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I have a Rails 2.3.8 app with an action that pulls a large amount of data from a database and renders it with anywhere from 300-600 partials (recursively rendering a tree-type structure). Benchmarking one request gives me response times of about 7 seconds.

I thought that upgrading my Ruby version to 1.9 from 1.8 would give me a performance gain, but as I benchmark the 1.9 version, I'm getting response times of about 9 seconds (2 seconds slower than on 1.8). This was quite surprising to me.

What factors would cause Ruby 1.9 to execute slower than Ruby 1.8?

Below is a portion of the log file.

Ruby 1.8

Rendered family_index/descendants/_fi_hover (0.5ms)
Rendered family_index/descendants/_descendant (4.6ms)
Rendered search/_search_div (0.1ms)
Rendered family_index/descendants/_fi_hover (0.7ms)
Rendered family_index/descendants/_descendant (4.7ms)
Rendered search/_search_div (0.1ms)
Rendered family_index/descendants/_fi_hover (0.5ms)
Rendered family_index/descendants/_descendant (4.5ms)
Rendered family_index/descendants/_fi_hover (0.5ms)
Rendered family_index/descendants/_descendant (37.9ms)
Rendered family_index/surname_groups/_pedigree (3162.9ms)
Rendered shared/_headers (4.6ms)
Rendered shared/_new_messages (0.6ms)
Rendered shared/_home_logo (1.1ms)
Rendered shared/_login_box (4.0ms)
Rendered shared/_navigation (13.6ms)
Rendered shared/_flash_messages (0.8ms)
Rendered shared/_footer (1.0ms)
Rendered shared/_analytics (0.8ms)
Completed in 4552ms (View: 3352, DB: 147) | 200 OK [http://localhost/family_index/surname_groups/31]

Ruby 1.9

Rendered family_index/descendants/_fi_hover (0.3ms)
Rendered family_index/descendants/_descendant (1.9ms)
Rendered search/_search_div (0.1ms)
Rendered family_index/descendants/_fi_hover (0.4ms)
Rendered family_index/descendants/_descendant (2.0ms)
Rendered search/_search_div (0.1ms)
Rendered family_index/descendants/_fi_hover (0.3ms)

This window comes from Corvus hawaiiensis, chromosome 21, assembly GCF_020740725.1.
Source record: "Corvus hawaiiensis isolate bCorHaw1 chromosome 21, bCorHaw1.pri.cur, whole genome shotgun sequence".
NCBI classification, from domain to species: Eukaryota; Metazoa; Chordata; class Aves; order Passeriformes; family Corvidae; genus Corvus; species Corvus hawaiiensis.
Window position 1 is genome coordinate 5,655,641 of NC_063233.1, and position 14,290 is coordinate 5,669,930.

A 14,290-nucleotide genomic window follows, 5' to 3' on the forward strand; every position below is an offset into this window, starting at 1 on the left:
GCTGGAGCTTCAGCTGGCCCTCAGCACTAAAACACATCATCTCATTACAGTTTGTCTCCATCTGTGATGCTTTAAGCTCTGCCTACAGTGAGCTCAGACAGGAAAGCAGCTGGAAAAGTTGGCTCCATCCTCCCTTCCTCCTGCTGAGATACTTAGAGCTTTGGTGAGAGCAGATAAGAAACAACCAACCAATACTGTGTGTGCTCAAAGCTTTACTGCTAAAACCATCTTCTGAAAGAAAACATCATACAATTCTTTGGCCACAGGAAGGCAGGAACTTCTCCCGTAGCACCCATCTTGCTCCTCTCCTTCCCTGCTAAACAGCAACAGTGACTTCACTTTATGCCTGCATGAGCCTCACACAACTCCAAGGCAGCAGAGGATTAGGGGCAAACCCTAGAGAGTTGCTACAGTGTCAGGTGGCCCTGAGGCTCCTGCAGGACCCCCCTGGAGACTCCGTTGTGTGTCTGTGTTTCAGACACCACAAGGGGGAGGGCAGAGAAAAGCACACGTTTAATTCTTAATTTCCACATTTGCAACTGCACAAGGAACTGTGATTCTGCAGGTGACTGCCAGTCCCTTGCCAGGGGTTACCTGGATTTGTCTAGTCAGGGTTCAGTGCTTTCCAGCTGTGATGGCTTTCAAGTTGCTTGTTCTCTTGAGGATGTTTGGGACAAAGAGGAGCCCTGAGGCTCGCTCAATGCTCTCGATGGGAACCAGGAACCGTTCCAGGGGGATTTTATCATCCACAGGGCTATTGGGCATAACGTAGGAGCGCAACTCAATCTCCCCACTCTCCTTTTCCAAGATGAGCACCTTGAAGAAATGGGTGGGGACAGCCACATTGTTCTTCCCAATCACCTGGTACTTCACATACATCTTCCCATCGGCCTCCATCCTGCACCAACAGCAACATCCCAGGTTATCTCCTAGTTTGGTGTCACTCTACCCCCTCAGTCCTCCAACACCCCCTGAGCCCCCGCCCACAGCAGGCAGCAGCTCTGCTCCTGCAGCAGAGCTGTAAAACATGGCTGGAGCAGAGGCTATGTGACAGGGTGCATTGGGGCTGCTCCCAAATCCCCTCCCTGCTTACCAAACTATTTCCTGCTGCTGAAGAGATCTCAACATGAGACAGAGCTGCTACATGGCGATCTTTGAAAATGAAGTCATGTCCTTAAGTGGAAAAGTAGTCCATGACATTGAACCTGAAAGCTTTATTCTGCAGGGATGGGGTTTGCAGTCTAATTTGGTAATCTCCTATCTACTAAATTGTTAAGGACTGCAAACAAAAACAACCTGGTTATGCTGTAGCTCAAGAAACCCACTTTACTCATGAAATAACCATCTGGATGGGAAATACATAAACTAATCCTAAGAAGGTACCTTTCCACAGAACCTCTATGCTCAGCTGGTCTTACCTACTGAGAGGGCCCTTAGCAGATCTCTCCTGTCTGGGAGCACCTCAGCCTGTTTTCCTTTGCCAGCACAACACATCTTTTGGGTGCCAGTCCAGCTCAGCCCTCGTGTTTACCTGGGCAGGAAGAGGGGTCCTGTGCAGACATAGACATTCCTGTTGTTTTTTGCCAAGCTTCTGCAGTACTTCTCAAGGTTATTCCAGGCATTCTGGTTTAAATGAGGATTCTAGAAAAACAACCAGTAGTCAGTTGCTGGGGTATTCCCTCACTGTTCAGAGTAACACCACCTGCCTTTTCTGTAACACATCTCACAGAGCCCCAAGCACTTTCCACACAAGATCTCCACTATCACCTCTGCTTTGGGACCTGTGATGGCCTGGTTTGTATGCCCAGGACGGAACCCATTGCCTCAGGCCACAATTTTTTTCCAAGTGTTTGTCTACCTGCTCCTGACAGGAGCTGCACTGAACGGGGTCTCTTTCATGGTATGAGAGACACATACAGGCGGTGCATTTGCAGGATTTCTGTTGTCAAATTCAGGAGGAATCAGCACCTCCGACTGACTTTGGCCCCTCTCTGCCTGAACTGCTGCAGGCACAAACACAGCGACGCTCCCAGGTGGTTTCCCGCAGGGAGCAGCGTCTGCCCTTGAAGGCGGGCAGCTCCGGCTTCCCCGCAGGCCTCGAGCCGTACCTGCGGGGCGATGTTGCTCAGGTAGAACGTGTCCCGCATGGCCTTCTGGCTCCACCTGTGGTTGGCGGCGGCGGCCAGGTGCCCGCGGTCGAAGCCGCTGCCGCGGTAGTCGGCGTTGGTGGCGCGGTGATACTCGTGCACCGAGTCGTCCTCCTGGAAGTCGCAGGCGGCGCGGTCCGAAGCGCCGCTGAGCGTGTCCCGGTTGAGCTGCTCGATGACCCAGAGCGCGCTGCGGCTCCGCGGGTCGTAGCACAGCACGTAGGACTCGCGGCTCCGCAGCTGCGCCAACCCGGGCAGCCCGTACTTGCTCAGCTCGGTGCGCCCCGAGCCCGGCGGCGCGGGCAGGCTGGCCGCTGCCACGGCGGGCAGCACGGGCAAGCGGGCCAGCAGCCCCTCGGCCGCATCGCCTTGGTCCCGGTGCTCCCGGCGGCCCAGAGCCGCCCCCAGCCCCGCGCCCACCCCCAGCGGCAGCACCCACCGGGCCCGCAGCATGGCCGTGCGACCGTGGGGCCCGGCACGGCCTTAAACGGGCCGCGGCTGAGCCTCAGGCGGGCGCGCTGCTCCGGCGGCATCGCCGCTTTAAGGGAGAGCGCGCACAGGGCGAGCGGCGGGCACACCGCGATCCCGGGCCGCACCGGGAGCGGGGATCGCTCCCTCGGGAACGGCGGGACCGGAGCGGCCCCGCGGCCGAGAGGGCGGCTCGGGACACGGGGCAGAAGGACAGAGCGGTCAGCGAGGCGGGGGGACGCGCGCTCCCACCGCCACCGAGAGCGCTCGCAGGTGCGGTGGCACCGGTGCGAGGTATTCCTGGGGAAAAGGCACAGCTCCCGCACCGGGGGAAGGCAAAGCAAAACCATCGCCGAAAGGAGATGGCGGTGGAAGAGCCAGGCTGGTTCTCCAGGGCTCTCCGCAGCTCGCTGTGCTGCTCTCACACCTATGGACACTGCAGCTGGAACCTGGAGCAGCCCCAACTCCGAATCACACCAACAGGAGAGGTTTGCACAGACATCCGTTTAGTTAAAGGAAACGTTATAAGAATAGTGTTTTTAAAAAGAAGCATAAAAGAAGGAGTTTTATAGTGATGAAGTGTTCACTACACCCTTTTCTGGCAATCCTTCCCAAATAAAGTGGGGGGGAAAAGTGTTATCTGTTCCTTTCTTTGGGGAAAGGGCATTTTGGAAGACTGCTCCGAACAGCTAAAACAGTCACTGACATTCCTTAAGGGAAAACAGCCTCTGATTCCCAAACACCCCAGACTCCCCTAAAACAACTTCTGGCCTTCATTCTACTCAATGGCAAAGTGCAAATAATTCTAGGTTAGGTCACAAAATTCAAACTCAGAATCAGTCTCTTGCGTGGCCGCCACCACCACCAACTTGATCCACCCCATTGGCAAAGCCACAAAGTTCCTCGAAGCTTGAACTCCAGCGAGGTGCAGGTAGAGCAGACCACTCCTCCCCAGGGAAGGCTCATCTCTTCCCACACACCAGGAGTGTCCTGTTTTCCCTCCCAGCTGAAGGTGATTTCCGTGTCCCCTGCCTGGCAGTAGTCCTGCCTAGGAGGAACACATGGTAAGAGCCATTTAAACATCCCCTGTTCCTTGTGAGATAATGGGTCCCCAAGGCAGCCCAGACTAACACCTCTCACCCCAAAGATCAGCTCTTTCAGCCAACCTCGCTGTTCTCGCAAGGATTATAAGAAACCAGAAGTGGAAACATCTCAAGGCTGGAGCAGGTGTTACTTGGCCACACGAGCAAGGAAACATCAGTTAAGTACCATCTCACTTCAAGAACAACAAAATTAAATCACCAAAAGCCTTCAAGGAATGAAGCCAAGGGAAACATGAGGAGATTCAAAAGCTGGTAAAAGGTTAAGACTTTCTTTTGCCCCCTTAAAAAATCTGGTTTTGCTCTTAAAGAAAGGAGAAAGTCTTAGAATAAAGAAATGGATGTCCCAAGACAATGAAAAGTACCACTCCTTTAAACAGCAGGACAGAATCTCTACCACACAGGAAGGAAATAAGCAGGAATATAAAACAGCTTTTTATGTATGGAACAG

Rendered family_index/descendants/_descendant (1.9ms)
Rendered family_index/descendants/_fi_hover (0.3ms)
Rendered family_index/descendants/_descendant (15.1ms)
Rendered family_index/surname_groups/_pedigree (762.8ms)
Rendered shared/_headers (2.6ms)
Rendered shared/_new_messages (0.7ms)
Rendered shared/_home_logo (0.9ms)
Rendered shared/_login_box (3.6ms)
Rendered shared/_navigation (7.3ms)
Rendered shared/_flash_messages (0.7ms)
Rendered shared/_footer (0.8ms)
Rendered shared/_analytics (0.6ms)
Completed in 5736ms (View: 942, DB: 128) | 200 OK [http://localhost/family_index/surname_groups/31]

It appears that Ruby 1.9 is rendering the views and processing the database faster, but is still completing the request slower.

Ruby 1.8:

Completed in 4552ms (View: 3352, DB: 147) | 200 OK [http://localhost/family_index/surname_groups/31]

Ruby 1.9:

Completed in 5736ms (View: 942, DB: 128) | 200 OK [http://localhost/family_index/surname_groups/31]

Update 10-26-2010

I've found the bottleneck in my code. It comes from a line that loads up a ton of ActiveRecord items using the lazy-eager loaded associations. The DB time is small, but I'm guessing that all of the object allocation is taking a toll. Here is my association:

has_many  :deep_branches,
            :class_name => "FamilyIndex::Branch",
            :include => {
              :descendant => [:state, :county, {:wives => {:marriage => [:state,:county,:reference] }}, :reference, {
                :children => [:state, :county, {:wives => {:marriage => [:state,:county,:reference] }}, :reference, {
                  :children => [:state, :county, {:wives => {:marriage => [:state,:county,:reference] }}, :reference, {